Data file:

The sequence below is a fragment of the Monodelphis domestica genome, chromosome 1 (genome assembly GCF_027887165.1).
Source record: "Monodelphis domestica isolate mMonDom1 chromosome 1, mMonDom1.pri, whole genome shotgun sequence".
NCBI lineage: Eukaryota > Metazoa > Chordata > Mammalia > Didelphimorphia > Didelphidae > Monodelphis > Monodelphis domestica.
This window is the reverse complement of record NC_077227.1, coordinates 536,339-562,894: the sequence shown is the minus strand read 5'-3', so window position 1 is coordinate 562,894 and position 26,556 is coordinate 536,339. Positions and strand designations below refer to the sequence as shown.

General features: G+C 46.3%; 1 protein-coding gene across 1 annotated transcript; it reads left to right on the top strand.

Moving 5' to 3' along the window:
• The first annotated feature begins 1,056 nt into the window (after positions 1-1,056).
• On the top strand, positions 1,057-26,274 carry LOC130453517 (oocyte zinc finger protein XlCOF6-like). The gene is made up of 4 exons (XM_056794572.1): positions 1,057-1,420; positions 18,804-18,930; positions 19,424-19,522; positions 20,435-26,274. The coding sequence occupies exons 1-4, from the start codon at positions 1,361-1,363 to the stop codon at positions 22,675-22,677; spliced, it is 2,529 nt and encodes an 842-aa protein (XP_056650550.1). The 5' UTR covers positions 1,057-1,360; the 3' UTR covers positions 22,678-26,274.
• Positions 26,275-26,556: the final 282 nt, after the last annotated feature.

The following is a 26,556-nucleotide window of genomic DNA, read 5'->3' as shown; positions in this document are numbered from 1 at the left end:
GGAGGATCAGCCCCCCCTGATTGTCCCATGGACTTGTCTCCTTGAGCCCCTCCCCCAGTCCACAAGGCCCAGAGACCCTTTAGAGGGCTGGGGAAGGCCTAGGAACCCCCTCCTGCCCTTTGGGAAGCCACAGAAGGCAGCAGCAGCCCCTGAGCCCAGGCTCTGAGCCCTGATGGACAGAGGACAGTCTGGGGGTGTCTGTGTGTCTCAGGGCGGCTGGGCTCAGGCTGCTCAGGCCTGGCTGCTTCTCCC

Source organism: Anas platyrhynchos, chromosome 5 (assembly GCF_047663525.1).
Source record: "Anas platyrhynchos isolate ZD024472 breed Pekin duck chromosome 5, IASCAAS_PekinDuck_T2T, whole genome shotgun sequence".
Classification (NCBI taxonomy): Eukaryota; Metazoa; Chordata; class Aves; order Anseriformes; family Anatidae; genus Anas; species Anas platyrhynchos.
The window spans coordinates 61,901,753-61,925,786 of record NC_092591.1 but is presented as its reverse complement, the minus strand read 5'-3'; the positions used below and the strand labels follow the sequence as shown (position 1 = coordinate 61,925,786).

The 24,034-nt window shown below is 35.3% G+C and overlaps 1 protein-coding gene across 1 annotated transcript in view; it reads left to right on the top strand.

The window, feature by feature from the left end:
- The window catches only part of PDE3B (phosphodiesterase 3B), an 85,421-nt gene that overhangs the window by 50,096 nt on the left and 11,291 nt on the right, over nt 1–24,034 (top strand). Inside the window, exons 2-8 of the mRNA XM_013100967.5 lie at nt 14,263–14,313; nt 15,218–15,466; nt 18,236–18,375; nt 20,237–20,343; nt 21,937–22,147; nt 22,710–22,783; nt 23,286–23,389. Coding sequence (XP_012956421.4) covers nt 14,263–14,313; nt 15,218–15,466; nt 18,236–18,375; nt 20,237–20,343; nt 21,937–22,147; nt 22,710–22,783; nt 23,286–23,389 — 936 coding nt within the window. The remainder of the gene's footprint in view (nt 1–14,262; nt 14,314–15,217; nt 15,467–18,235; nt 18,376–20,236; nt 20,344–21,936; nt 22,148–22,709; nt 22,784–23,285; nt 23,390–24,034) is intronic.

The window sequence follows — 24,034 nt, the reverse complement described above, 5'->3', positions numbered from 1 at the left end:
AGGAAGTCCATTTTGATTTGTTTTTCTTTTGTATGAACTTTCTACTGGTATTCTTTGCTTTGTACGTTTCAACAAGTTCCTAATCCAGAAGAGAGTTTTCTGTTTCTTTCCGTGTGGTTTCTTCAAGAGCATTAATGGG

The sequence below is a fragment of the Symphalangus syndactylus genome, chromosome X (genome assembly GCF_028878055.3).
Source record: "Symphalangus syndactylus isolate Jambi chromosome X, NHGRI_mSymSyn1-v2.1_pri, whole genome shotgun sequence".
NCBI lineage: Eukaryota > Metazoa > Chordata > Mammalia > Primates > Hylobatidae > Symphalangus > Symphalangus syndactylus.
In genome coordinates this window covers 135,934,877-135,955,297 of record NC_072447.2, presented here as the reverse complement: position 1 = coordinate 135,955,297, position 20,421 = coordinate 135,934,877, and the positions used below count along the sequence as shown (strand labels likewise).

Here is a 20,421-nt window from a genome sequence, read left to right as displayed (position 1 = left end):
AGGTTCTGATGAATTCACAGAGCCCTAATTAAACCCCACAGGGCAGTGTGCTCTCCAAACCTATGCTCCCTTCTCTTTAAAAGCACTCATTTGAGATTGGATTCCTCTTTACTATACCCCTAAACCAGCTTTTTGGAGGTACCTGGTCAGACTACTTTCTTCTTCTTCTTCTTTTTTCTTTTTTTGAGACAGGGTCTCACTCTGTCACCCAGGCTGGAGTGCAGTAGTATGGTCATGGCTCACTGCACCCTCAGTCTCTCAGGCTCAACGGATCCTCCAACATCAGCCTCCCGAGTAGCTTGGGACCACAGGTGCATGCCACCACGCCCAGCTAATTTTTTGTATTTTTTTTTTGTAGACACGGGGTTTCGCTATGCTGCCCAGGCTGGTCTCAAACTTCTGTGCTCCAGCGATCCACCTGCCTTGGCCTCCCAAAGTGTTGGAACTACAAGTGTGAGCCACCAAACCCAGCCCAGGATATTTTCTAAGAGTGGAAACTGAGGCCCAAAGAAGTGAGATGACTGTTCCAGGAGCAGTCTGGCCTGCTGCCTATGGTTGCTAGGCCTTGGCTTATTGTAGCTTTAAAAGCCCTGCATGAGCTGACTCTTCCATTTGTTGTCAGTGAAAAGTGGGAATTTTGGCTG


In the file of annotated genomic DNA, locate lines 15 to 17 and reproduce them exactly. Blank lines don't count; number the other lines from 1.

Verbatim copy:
The window spans coordinates 61,901,753-61,925,786 of record NC_092591.1 but is presented as its reverse complement, the minus strand read 5'-3'; the positions used below and the strand labels follow the sequence as shown (position 1 = coordinate 61,925,786).

The 24,034-nt window shown below is 35.3% G+C and overlaps 1 protein-coding gene across 1 annotated transcript in view; it reads left to right on the top strand.

The window, feature by feature from the left end: